Truman stepped into the presidency of the United States at a time when his country was engaged in fighting a global war and across two massively extensive fronts: against Nazi Germany and their immediate allies in Africa and Europe, and against Imperial Japan in the Pacific. And he found out as he was taking on this new responsibility that Roosevelt has kept some of this war’s most important and far-reaching secrets from him, including the existence of the Manhattan Project and its efforts to build an atomic bomb that could be used to end the war. Truman had to be briefed into this project, and a great many other secrets that he has not been told of and very quickly. Then he had to make the final decision on whether to use this new weapon, and if so, where and under what terms. Some of his senior advisors, for example, counseled that he should detonate one of these new bombs on an uninhabited site first, and with a warning that similar devices could be and would be used on populated military targets; others argued the case that this new weapon should be used immediately on a populated target so as to force Japan into immediate surrender from the shock this would create. He chose the second of these options, and the result was that a first atomic bomb was dropped on the city of Hiroshima and a few days later a second one was dropped on the city of Nagasaki. This did bring the Japanese government and military to agree to unconditional surrender and very quickly.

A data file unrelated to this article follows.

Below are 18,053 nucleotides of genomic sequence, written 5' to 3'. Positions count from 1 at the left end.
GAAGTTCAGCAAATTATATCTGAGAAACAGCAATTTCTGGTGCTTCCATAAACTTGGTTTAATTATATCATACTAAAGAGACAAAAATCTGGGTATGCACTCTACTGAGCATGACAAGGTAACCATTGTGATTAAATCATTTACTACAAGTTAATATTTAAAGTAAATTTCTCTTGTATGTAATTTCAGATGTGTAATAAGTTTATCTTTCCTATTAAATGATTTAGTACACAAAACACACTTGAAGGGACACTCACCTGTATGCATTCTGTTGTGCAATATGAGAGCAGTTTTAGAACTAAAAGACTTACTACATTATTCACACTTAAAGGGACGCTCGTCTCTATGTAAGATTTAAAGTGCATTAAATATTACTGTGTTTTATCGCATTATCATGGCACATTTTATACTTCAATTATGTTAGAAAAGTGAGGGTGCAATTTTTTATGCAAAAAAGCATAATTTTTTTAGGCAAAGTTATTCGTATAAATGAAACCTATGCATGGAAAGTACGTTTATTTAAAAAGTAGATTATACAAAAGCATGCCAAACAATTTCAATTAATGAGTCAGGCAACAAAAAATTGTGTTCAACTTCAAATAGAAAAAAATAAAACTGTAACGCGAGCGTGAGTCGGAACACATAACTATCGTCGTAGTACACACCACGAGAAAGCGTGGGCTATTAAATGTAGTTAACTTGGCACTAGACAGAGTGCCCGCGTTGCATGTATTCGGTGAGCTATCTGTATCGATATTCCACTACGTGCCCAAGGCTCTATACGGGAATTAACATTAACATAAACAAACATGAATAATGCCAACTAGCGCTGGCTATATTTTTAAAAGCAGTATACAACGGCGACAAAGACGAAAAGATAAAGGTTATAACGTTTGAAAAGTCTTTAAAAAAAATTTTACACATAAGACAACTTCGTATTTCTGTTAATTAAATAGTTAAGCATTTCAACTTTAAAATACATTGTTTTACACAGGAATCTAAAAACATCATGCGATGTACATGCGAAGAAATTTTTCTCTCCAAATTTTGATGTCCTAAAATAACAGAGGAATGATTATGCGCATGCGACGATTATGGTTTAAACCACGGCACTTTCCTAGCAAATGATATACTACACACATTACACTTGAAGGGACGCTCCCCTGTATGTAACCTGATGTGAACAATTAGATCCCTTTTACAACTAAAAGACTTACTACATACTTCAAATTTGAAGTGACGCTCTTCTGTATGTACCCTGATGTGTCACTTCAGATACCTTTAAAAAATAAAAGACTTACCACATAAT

Truman put a small sign on his desk: a small wooden sign of the shape and size more usually used to indicate the name of the person who uses a desk at work, that said “The Buck Stops Here.” There is an expression: “passing the buck” that refers to passing responsibility to make a decision and to bear responsibility for it, to someone else. The buck stopped there, with Truman and he said he with his sign that he was the one who would make the final decisions and take responsibility for them. On a smaller scale, that is the role that the single most-senior executive in my simplest case scenario takes, from Part 15 of this series. The buck stops with these senior executive leaders and they make the ultimate decisions, and whether that means supporting and validating a decision made further down the table of organization, or arriving at and enforcing a new decision that might or might not be popular but that they see as necessary.